Unofficial Map: Washington DC Metro Map with Silver Line, 2014 

Just because I don’t like leaving things unfinished, here’s a new version of my Washington DC Metro map with the final configuration of the Phase I Silver Line shown. For reference, here’s my previous version from 2011.

Like the official map, I’ve left the Phase II Silver Line stations unnamed, which is probably a wise choice, seeing all the variants that the Phase I stations went through! Flipping the Silver Line to the southern side of the Orange Line before East Falls Church was something else that the official map got right, and I’ve emulated that here as well. Only a few other minor tweaks: a couple of station name changes and a darkening of the Red Line colour to aid colour-blind users a little more. What do you think?

Edit – Morning, August 6, 2014: Thanks to Peter Dovak for a couple of tweaks: NoMa–Gallaudet U is now named correctly, and Phase II of the Silver Line’s completion date has been pushed out (unsurprisingly) to 2018. I’ve swapped in a new image above, and I’ve updated the version over on Flickr.

Evening, August 6, 2014: Further edits based on feedback today, especially from the comments left on this Greater Greater Washington post about the map. Changes include the addition of parkland along the Anacostia River as shown on the official map, lengthened “ticks” for stations so that they’re not so “nubby”, route letters in circles instead of squares so that they can’t be confused with the parking icon, proper designation of Wiehle-Reston East as the current western terminus of the Silver Line, and a few minor fixes and clean ups here and there.

Source: Cameron Booth/Flickr

Submission - Historical Map: Bus and Trolley-bus Routes in Vilnius, Lithuania, 1968

Submitted by creatures-alive.

A striking transit network map from Soviet Vilnius in the late 1960s. The stark, angular route lines are softened a bit by the wide lazy curves of the city’s rivers, but this is still pretty severe, minimalist, almost abstract design. Also of note is the map’s title and legend, set in five different languages — Lithuanian, Russian, Polish, German and English.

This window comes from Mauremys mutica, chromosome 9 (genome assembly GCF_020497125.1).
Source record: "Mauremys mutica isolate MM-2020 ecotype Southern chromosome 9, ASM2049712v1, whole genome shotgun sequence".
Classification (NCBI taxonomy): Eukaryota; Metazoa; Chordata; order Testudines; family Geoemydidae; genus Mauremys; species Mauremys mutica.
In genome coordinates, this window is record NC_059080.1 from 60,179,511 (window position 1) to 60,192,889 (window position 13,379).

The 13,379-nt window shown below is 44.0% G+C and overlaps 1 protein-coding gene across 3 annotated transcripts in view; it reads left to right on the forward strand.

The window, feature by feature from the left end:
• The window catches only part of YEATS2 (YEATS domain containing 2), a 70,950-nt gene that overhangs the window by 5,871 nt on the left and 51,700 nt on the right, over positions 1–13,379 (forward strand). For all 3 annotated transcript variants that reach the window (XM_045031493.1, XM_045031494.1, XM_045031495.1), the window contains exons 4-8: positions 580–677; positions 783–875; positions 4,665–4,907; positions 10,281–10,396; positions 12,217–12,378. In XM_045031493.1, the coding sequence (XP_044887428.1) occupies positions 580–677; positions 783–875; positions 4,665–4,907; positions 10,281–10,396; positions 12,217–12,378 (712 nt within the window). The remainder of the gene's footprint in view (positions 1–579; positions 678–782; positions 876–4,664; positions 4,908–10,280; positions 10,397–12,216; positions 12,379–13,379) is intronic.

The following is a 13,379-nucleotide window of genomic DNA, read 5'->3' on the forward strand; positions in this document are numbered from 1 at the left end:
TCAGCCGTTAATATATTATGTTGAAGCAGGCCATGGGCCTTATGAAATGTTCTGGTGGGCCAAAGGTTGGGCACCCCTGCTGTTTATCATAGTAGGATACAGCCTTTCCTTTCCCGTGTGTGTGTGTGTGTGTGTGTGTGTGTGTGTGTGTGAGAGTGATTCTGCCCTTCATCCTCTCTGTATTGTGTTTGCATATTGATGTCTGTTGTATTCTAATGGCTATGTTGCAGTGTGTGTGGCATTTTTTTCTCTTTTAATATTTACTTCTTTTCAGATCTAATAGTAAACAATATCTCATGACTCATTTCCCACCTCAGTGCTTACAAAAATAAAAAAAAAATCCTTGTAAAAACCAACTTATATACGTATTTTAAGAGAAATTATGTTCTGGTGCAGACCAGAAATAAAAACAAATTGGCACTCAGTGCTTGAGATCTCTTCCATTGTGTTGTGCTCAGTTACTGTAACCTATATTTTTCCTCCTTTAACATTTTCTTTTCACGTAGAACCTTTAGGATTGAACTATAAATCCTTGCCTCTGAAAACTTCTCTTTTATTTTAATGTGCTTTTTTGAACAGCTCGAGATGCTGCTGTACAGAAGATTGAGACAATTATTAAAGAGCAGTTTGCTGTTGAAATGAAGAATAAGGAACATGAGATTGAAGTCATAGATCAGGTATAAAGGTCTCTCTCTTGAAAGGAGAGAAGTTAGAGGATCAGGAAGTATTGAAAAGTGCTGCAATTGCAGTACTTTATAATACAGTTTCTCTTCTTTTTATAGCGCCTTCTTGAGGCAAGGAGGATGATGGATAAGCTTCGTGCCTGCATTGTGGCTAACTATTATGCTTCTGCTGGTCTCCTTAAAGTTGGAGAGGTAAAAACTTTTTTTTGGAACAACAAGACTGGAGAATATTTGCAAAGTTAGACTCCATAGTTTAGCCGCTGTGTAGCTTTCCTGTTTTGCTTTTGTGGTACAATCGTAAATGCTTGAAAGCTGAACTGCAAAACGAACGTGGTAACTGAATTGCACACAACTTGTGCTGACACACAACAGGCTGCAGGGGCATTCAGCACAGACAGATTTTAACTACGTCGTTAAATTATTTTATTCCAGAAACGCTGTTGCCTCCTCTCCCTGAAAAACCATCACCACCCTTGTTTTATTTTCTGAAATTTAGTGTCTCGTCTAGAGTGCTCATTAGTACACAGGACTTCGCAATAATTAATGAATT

Source: Vilniaus Katalogas website


Behold! The bustling metropolis of our brains!
From the TED-Ed lesson How playing an instrument benefits your brain - Anita Collins
Animation by Sharon Colman Graham

Brain/Tube Map animated GIF? Reblog.


Behold! The bustling metropolis of our brains!

From the TED-Ed lesson How playing an instrument benefits your brain - Anita Collins

Animation by Sharon Colman Graham

Brain/Tube Map animated GIF? Reblog.

Question: What’s a good way to display one-way routes on a map?

(Question from an anon).

The only correct answer to this is is to use an arrow that points in the direction of travel. However, there’s plenty of different ways to integrate that arrow into your artwork, as the examples above show: next to your route lines, within your route lines, or even as an integral part of your route line. A lot of it depends on the aesthetic vision of the map, or how much space is available. If there are a lot of one-way routes, then it’s best to plan an approach right at the start of the design process, rather than shoe-horning something inappropriate in later.

As a corollary, there are also times where a route may be running bi-directionally, but certain stops only serve vehicles headed in one direction. Here, you’ll need an arrow that’s contained within (or obviously linked to) the station symbol to make your meaning clear. Remember to explain this in the legend as well!

Images (clockwise from top left): Paris Metro map | Freiburg im Breisgau transit map | Gmünd bus map | Magdeburg bus map | My own Portland rail map | Fort Collins bus map

I’m Cameron and this is the Transit Maps blog, showcasing maps from around the world that help us get from Point A to Point B. From the past, present and future, real or imagined, they’re all here.